I frequently receive calls from employees who describe to me how they have recently been wronged by their employer and terminated. These stories usually end with the question, “Can they do that?” In essence, they want to know if they are a victim of wrongful termination.
Unless you are protected by a contract or are a union or government employee, in the state of California employees are considered “at-will.” “At-will” means that the employment relationship may be terminated by the employee or the employer, at any time, at the will of either party. Typically, unless there is an agreement to the contrary, no notice or warning is required.
My answer then, usually, is, “Yes, they can do that.” Employers can fire employees because it’s Tuesday, or because business is down, or due to poor performance, or even by mistake. At-will employees can be fired for any reason, except one that violates a recognized public law or public policy. For example , it is unlawful to fire an employee for discriminatory reasons based on race, religion, gender, color, national origin, ancestry, disability, medical condition, marital status, age (over 40), sexual orientation or denial of family medical leave; or in retaliation for reporting the unlawful conduct of an employer.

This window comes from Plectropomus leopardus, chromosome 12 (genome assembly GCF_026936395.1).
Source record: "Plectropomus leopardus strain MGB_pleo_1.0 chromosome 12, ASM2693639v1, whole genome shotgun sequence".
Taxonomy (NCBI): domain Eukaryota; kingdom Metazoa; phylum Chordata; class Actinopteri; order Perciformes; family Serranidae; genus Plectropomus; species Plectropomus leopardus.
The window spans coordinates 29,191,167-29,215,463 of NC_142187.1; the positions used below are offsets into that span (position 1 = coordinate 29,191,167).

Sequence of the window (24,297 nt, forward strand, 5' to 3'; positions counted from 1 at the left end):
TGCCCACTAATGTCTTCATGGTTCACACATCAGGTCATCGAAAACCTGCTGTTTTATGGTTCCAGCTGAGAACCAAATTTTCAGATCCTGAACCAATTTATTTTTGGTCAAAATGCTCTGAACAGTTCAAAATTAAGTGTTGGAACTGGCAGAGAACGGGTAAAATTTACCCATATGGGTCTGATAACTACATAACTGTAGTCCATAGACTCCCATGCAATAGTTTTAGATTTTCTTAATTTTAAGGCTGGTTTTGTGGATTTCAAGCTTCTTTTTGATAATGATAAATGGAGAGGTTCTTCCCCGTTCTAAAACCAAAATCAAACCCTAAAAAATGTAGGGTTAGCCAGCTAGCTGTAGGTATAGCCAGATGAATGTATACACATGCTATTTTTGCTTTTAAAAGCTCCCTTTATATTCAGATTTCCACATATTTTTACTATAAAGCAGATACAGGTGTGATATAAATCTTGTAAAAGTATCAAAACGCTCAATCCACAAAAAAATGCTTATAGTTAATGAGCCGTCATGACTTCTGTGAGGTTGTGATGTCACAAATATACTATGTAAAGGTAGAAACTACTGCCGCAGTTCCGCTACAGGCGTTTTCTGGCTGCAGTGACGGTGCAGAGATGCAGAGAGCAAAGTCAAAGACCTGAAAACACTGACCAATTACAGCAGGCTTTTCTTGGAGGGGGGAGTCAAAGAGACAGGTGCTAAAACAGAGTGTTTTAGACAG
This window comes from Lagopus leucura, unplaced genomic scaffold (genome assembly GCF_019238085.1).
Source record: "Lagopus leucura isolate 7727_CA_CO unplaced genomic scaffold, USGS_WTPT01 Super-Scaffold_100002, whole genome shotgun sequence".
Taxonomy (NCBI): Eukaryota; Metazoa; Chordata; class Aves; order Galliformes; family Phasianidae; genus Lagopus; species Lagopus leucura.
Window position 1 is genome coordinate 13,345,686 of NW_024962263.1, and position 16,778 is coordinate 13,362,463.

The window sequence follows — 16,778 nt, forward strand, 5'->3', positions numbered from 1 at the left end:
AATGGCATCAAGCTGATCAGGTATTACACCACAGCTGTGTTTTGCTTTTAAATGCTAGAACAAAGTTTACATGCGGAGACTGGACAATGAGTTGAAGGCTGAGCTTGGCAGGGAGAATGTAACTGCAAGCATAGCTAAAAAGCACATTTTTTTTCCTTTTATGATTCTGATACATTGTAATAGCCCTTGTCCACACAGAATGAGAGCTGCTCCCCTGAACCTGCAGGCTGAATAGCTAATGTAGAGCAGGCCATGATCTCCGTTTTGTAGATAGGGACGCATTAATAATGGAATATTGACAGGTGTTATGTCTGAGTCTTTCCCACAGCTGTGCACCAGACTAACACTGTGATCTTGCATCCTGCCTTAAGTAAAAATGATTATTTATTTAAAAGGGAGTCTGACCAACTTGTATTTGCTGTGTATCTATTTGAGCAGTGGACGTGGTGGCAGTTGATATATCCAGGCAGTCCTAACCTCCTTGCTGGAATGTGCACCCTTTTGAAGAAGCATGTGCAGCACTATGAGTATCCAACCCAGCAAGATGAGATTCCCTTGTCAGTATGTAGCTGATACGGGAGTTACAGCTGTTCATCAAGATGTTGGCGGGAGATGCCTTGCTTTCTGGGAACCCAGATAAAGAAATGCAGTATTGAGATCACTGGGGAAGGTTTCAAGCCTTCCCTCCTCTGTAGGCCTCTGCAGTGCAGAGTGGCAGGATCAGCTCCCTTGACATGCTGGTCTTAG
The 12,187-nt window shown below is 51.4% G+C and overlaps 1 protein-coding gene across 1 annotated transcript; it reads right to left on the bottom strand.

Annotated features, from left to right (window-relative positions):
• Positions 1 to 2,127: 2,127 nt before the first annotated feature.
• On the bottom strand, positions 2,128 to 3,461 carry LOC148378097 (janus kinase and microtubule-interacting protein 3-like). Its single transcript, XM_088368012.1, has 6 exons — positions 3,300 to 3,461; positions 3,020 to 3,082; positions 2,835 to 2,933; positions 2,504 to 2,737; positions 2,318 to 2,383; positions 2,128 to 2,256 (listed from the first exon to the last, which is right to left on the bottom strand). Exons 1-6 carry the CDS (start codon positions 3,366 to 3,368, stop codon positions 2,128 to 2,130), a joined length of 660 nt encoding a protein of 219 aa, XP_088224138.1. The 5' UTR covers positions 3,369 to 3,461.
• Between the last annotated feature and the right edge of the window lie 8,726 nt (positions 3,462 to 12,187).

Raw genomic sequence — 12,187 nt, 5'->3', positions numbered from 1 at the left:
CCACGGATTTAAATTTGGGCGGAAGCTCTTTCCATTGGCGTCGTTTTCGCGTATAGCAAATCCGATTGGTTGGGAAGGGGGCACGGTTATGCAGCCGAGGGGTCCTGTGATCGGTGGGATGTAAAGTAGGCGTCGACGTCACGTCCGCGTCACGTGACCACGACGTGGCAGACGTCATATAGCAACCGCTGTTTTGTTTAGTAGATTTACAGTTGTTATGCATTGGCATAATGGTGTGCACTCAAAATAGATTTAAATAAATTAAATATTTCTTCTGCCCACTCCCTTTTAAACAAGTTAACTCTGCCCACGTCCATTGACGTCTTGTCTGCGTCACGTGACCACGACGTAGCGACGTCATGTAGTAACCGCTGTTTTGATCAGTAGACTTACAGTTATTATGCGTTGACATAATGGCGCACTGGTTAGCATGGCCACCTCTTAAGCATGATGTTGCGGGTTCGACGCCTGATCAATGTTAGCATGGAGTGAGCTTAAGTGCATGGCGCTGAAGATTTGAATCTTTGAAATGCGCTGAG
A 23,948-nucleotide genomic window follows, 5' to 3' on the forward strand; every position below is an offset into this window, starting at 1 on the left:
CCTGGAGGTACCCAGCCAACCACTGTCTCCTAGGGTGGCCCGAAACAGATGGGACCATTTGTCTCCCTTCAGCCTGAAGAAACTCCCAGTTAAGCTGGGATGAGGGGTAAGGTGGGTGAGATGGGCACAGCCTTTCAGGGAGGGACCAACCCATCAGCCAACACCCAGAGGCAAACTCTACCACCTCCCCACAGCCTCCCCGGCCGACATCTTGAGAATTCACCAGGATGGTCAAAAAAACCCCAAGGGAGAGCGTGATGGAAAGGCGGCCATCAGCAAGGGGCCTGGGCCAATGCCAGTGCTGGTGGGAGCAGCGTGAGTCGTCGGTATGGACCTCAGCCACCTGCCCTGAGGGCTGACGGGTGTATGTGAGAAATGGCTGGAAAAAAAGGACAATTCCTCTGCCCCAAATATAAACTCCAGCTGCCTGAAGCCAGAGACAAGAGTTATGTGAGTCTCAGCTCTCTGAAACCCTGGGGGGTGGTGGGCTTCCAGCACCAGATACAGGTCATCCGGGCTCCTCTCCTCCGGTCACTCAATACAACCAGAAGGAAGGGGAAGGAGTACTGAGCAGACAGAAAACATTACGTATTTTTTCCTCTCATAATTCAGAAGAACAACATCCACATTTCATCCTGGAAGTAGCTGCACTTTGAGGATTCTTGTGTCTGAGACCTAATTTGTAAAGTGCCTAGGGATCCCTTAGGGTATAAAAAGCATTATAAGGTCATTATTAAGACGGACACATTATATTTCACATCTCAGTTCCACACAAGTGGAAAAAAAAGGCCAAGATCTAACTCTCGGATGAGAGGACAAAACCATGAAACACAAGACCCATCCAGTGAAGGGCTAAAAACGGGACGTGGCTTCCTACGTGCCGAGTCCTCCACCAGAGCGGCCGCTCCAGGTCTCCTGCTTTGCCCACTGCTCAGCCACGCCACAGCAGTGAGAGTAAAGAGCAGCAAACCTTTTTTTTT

Employers in California, therefore, have wide discretion in their termination decisions, as long as they are compliant with the law. So if you’ve recently lost your job and have concerns, seek out the advice of an attorney before taking any action. Every situation is unique and must be evaluated on its own facts and applicable law.